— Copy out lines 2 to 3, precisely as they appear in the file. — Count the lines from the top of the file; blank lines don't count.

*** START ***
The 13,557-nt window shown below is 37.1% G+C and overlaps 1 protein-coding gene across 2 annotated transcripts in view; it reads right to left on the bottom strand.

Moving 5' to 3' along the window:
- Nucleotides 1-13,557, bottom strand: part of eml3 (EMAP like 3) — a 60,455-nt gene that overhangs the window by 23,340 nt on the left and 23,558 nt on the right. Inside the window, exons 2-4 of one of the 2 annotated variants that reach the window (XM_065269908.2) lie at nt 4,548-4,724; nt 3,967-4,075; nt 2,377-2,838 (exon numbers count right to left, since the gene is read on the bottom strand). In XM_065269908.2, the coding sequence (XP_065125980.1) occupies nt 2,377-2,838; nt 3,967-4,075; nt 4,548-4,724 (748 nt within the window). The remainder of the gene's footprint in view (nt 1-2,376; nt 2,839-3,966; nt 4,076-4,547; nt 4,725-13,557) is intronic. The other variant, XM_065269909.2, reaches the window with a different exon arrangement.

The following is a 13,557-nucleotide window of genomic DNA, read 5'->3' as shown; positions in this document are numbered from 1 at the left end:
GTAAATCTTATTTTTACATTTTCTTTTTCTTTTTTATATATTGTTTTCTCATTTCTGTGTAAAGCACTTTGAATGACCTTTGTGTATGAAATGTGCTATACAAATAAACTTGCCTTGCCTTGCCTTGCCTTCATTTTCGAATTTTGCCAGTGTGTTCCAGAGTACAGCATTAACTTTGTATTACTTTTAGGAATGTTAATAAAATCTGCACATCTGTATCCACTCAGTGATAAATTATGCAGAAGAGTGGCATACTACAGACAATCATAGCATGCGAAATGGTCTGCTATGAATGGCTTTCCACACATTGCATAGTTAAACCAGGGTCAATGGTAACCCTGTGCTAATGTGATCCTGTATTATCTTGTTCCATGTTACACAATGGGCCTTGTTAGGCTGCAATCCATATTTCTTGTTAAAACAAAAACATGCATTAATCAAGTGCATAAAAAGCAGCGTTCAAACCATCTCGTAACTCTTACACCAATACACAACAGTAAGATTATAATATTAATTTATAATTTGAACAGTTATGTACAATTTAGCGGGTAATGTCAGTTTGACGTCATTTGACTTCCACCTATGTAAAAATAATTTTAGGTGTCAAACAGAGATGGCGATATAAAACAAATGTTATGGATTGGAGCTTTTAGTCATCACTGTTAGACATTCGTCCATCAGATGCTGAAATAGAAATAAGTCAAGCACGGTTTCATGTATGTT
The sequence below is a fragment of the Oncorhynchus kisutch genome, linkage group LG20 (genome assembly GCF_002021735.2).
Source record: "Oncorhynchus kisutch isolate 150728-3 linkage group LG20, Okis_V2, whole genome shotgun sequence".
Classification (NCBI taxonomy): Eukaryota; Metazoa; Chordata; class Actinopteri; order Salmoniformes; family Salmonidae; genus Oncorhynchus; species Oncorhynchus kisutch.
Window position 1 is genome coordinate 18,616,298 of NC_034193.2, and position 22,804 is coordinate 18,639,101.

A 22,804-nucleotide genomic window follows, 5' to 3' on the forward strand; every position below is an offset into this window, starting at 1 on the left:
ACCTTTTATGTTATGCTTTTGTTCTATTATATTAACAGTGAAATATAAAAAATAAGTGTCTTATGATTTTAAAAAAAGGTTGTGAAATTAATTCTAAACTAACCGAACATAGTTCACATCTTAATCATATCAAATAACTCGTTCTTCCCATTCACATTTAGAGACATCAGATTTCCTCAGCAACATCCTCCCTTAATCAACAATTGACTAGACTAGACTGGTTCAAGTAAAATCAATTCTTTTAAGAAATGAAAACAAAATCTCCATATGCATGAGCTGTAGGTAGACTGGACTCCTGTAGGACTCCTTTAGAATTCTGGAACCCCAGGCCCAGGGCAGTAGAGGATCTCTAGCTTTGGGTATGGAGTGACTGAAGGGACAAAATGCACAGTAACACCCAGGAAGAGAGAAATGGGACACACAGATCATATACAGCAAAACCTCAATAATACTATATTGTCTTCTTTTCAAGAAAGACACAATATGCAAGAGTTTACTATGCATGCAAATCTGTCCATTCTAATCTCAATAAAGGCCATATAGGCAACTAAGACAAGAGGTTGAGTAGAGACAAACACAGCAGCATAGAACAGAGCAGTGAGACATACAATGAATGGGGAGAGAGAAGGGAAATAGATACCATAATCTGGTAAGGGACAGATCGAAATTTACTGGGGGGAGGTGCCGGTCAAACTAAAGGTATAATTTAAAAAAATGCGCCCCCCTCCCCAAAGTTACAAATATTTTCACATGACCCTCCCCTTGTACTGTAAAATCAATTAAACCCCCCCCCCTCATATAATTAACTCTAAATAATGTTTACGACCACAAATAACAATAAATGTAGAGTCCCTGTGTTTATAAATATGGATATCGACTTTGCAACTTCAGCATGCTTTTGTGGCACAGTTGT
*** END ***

Moving 5' to 3' along the window:
- Nucleotides 1-13,557, bottom strand: part of eml3 (EMAP like 3) — a 60,455-nt gene that overhangs the window by 23,340 nt on the left and 23,558 nt on the right. Inside the window, exons 2-4 of one of the 2 annotated variants that reach the window (XM_065269908.2) lie at nt 4,548-4,724; nt 3,967-4,075; nt 2,377-2,838 (exon numbers count right to left, since the gene is read on the bottom strand). In XM_065269908.2, the coding sequence (XP_065125980.1) occupies nt 2,377-2,838; nt 3,967-4,075; nt 4,548-4,724 (748 nt within the window). The remainder of the gene's footprint in view (nt 1-2,376; nt 2,839-3,966; nt 4,076-4,547; nt 4,725-13,557) is intronic. The other variant, XM_065269909.2, reaches the window with a different exon arrangement.